Meet the muntjac — the most interesting deer in the world. It’s the size of a dog, it’s the oldest deer around, it has antlers but fights with tusks, and it even barks loudly at things that threaten it. But its most interesting quality is this — it gets by with fewer chromosomes than any other mammal on Earth.
Top image: Aditya Laghate CC BY-SA 2.0.
The most common type of muntjac is the Indian muntjac, whose females only have six chromosomes, and its males only seven — which is fewer than the lowly fruit fly, which contains eight. You might be wondering how this prehistoric pocket deer ended up with so few chromosomes, and just how it managed to survive. Truth is, while scientists have some compelling explanations for how chromosome numbers can drop during evolution, we’ve only just begun to understand why some organisms seem to benefit from reshuffling their chromosome architectures, and not just the DNA residing in each of their genes.
So how did the Indian muntjac end up with just a few chromosomes, and what might this mean for our understanding of evolution? The story begins with a series of exceedingly rare events that somehow didn’t spell doom for the Indian muntjac: the sequential fusion of the majority of its chromosomes.
Generally, all individuals in a given animal species have the same number of chromosomes, also known as a karyotype. Humans have a total of 46 chromosomes (23 pairs, half inherited from mom and half inherited from dad), while some mammals, like the red viscacha rat, top out with over twice that number (102). Muntjacs, depending on the species, can have up to 46 chromosomes (Reeve’s muntjac), or as few as six or seven chromosomes, in the case of the Indian muntjac.
Left: metaphase chromosome spreads (karyotypes) in four mammals. a. Indian muntjac (2n = 6, 7). b. Viscacha rat (2n = 102). c. Siberian Roe deer (2n = 70 +1-14 B’s). d. Transcaucasian mole vole female (2n = 17). Graphodatsky et al. Wikimedia Commons, CC BY 2.0.
Sometime during the muntjac’s long past, two chromosomes fused end-to-end in a muntjac gamete (either a sperm cell or an egg), eventually producing muntjac offspring with fewer, but larger, chromosomes. Over vast periods of evolutionary time, many of these fusions occurred and were successfully passed down, leaving the present-day Indian muntjac with a karyotype of just six or seven chromosomes.
But shouldn’t such a drastic change in the organization of the muntjac’s DNA hurt the muntjac? How did muntjacs possessing fewer and fewer chromosomes survive and reproduce?
Though mistakes in the inheritance of chromosomes sometimes cause severe problems (most famously in Down’s syndrome), the fusion of chromosomes can be completely harmless. According to David Ray, associate professor of biology at Texas Tech University, this harmlessness shouldn’t surprise us.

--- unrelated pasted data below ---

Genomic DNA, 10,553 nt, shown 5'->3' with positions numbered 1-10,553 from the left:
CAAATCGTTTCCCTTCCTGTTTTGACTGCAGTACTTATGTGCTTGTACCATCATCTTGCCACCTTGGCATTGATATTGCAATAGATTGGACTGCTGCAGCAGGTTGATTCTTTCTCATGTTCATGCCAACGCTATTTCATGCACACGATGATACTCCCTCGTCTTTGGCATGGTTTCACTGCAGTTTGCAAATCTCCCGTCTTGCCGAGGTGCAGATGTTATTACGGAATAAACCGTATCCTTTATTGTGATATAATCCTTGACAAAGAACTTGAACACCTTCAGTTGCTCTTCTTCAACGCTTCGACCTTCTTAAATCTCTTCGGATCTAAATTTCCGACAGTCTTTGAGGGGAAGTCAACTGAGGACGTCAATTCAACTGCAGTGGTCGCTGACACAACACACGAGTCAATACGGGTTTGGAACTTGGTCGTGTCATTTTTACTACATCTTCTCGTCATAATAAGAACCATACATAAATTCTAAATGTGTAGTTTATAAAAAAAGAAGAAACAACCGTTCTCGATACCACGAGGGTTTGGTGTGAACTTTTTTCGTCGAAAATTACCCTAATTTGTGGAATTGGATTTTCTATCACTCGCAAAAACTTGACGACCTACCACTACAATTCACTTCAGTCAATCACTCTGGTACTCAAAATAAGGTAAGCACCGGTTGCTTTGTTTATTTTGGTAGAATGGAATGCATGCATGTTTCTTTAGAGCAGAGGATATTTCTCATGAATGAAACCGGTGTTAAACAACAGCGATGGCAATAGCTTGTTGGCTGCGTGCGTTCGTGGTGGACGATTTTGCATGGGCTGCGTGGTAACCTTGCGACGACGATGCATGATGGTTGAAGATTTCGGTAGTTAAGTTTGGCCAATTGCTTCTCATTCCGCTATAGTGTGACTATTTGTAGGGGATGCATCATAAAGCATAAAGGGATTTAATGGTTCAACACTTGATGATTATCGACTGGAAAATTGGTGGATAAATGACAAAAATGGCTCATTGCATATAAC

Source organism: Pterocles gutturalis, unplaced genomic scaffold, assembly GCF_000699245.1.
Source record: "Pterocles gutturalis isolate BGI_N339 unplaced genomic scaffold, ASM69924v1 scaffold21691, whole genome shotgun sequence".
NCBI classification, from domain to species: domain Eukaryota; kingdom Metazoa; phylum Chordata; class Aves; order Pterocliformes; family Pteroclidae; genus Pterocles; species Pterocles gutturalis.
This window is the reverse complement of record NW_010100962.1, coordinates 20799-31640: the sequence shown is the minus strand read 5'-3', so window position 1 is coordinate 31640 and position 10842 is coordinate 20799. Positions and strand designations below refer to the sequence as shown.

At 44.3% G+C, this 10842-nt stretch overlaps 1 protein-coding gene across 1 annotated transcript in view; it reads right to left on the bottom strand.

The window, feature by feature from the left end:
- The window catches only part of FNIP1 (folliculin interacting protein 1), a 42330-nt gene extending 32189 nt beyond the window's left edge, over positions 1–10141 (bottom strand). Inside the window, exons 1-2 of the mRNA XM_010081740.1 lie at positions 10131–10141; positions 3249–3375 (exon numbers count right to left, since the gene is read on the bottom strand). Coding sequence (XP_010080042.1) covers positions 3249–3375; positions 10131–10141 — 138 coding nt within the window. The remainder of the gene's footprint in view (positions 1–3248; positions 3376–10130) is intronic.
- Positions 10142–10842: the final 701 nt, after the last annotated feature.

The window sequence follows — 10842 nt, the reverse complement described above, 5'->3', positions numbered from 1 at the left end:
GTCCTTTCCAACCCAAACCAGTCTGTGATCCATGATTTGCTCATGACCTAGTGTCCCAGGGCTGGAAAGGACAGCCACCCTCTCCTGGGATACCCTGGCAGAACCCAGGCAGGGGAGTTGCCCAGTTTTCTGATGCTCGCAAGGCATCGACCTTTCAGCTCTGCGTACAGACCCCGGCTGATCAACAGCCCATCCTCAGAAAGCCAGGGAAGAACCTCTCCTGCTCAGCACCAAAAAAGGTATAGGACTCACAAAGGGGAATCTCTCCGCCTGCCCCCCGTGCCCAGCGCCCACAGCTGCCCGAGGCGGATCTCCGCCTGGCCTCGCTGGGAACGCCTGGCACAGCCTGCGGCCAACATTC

“If you think of chromosomes as books of information, you can see why an animal that has a chromosomal fusion would be perfectly normal,” he told me via email. “It would be the same as taking two books and smashing them together end to end. All of the information is still there and in the same order, it’s just between two covers rather than split into two books.”
In fact, chromosome fusions are found in many species, though very few animals end up like the Indian muntjac. While humans have 46 chromosomes, many of our primate relatives have 48 chromosomes. Millions of years ago, a chromosome fusion event created human chromosome 2 out of two ancestral primate chromosomes: two books, one binding. The video below, featuring Ken Miller of Brown University, eloquently explains how this fusion event makes a strong case for the common ancestry of humans and primates.
Humans and chimpanzees likely diverged from a common ancestor over 10 million years ago, and humans ended up with one fewer chromosome pair, thanks to fusion, during that time. On the other hand, the ancestors of the Indian muntjac underwent twenty chromosome fusions in just one-tenth of that time. Why might muntjacs have such accelerated fusion of their chromosomes in the first place?
Though we’ve known for 40 years that muntjac chromosomes arose from fusion events, the rise of DNA sequencing has finally begun to explain why so many fusions occurred. To begin with, the ends of muntjac chromosomes (known as telomeres) contain unique DNA sequences that encourage recombination, or the mixing of DNA, raising the possibility that the ends of muntjac chromosomes are “sticky” compared to regular mammalian chromosomes.
A pair of chromosomes, with telomeres highlighted in pink. AJCann, CC BY-SA 2.0.
Furthermore, new muntjac species keep being discovered across Asia, each with its own unique karyotype. A spate of new muntjacs were discovered in the late 1980s and 1990s in forests ranging from China to Vietnam to Myanmar (Gongshan muntjac, 1988; Giant muntjac, 1994; Annamite muntjac, 1997; leaf muntjac, 1999), an unprecedented rate of discovery for any category of mammalian species in the 20th century. Intriguingly, many of these species seem to have fused their chromosomes independently of the Indian muntjac, some making it down to fewer than ten total chromosomes through a different sequence of fusion events. It seems plausible that sticky telomeres allowed muntjac chromosomes to fuse far faster than the chromosomes of any other mammal.